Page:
Wednesday, April 1, 2009

Field of Four: MSU faithful prepare for semifinals

Issue date: 4/1/09

By Anthony Fenech
Staff Writer

Ten years ago, Jeff Miller found himself inside a dressing room in St. Petersburg, ready to begin his usual pre-game routine.

Eventually, he’d put his game face on, head out to the court, shake a few hands and take a few pictures before putting on a show for a crowd.

But before that, he’d always head to the bathroom first.

“So before the game, I’m going there before I put my costume on,” Miller says. “I look over, and [former UNLV coach] Jerry Tarkanian is at the urinal next to me.”

Right then and there, in a bathroom located in the bowels of Tropicana Field, a stark contrast from the bright lights that awaited him on the court, Jeff Miller realized there was going to be nothing usual or routine about this game.

It was the 1999 Final Four and Miller was in his final basketball game as Sparty, Michigan State’s official mascot, as Trajan Langdon, Elton Brand and Duke outlasted Morris Peterson, Charlie Bell and the Spartans, 68-62.

“The Final Four,” he said, “Is just a spectacle.”

On the court, Miller walked by Leonardo DiCaprio and Jack Nicholson. He found Magic Johnson in one corner of the court and shook his hand.

“And I thought I recognized the two guys next to him. It was [rappers] P. Diddy and Mase.”

“It was awesome,” he recalls. “Everywhere you looked there was someone you recognized. You would just see a bunch of random famous people walking the streets of St. Petersburg.”

But this time around, when Miller takes the much shorter, 90-minute trek down Interstate 96 to Detroit, the hometown flavor will taste that much sweeter to him.

“This one will mean a lot more to me,” he explains. “Because it’s at home and I’m taking my dad with me.”

The Spartans are headed to their fifth Final Four in the past ten years under head coach Tom Izzo and in the days since Sunday’s defeat of top-seeded Louisville in the Midwest regional finals, have been the talk of the sporting nation because of their abbreviated home game in Detroit.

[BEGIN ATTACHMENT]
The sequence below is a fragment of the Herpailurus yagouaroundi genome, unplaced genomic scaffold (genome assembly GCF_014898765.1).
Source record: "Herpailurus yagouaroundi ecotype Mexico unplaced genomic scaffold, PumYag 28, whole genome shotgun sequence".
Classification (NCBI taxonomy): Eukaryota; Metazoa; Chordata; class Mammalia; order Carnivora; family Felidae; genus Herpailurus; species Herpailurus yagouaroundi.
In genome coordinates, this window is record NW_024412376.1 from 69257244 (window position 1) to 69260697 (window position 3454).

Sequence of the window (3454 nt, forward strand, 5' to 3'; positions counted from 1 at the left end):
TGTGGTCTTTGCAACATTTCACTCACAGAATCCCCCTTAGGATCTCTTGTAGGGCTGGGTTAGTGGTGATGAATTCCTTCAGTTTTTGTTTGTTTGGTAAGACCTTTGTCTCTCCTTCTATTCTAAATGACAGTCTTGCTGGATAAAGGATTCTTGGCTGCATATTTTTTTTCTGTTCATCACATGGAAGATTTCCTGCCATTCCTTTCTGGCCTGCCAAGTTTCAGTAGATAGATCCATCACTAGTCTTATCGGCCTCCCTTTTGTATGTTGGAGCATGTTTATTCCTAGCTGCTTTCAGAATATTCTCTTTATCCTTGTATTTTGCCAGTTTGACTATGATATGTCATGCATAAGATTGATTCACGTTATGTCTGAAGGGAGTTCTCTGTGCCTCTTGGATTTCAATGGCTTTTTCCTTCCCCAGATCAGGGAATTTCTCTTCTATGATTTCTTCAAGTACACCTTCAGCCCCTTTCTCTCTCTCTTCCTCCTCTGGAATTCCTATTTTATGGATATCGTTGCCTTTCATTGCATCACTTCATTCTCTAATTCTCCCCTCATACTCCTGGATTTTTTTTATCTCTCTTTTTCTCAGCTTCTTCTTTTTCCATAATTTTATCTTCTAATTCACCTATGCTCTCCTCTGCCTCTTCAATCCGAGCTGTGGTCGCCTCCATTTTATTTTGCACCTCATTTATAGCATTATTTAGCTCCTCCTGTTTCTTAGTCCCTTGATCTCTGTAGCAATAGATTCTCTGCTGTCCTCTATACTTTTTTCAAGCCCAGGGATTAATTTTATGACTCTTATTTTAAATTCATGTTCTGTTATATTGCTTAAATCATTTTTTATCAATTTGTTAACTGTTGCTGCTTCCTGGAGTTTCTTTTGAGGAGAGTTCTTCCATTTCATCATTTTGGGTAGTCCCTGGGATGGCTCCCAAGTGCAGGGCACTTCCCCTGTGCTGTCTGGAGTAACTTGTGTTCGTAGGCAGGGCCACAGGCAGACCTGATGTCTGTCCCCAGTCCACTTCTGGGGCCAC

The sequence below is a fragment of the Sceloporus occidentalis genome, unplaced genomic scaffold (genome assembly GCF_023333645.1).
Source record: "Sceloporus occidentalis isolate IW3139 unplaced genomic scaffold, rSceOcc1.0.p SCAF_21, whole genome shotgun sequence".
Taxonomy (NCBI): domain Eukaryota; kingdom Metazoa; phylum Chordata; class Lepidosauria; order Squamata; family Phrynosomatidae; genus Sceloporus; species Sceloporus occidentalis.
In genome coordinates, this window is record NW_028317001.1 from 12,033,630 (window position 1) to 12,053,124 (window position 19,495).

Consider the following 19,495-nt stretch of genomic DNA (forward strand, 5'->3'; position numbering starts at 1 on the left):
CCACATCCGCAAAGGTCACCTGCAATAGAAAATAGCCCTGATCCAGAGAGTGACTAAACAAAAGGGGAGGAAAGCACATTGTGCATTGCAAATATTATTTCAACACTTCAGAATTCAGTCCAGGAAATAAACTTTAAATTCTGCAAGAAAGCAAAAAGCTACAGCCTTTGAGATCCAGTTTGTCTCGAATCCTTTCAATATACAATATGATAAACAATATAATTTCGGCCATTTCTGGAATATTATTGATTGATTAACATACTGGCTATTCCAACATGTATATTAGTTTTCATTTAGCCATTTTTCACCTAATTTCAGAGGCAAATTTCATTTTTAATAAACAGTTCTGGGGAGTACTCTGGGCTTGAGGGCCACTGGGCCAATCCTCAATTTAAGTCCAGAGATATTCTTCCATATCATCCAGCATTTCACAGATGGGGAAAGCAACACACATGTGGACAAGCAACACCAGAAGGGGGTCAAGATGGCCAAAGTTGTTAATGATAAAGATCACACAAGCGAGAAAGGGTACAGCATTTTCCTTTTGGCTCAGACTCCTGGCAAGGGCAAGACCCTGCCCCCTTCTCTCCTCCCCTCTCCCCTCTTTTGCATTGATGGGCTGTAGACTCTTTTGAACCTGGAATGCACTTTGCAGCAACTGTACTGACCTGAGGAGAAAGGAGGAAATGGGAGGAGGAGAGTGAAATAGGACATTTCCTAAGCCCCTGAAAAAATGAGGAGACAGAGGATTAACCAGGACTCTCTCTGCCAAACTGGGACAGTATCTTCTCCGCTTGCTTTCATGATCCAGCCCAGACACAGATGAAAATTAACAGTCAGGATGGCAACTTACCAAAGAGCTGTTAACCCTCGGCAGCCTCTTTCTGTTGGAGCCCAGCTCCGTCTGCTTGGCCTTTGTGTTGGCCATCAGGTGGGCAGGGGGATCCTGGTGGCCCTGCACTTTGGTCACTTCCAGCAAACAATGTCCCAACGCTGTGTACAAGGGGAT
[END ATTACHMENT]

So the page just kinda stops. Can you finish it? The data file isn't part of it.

At Ford Field – a place the Spartans have played, and lost, twice previously – they will be joined by Connecticut, North Carolina and Villanova.

“It means a lot,” Michigan State graduate and Detroit sports radio host Mike Valenti said. “It re-cements the program to being elite. Winning the Big Ten then going to the Final Four with the toughest road there, it’s very satisfying.”

Both Miller and Valenti envision heavy Spartan crowds not only at Ford Field, but in Downtown Detroit.

“It will be packed,” Valenti said. “If the weather is nice, there will be good foot traffic and the people of Detroit will get the metropolitan experience that Chicago and New York does.”

“I’d be surprised if there was less than 40,000 Spartans fans there Saturday night,” said Miller, who lives in East Lansing.

Although the makeshift home-court advantage should benefit Michigan State, Central Michigan men’s basketball coach Ernie Ziegler points out some potential speed bumps the team must guard against.

“I think the coaching staff’s focus will be getting the team prepared and staying focused, because you will have distractions that are ten times what the other three participants have,” Ziegler said.

As for the home crowd’s influence on the game, Valenti thinks the crowd can have an influence on the first five minutes of the game and the last five minutes, but in the middle it comes down to the players.

“I think it can help, but the players must take care of their end of the bargain,” he said. “Michigan State fans didn’t help much when North Carolina came in there and beat them by 40 earlier this year.”

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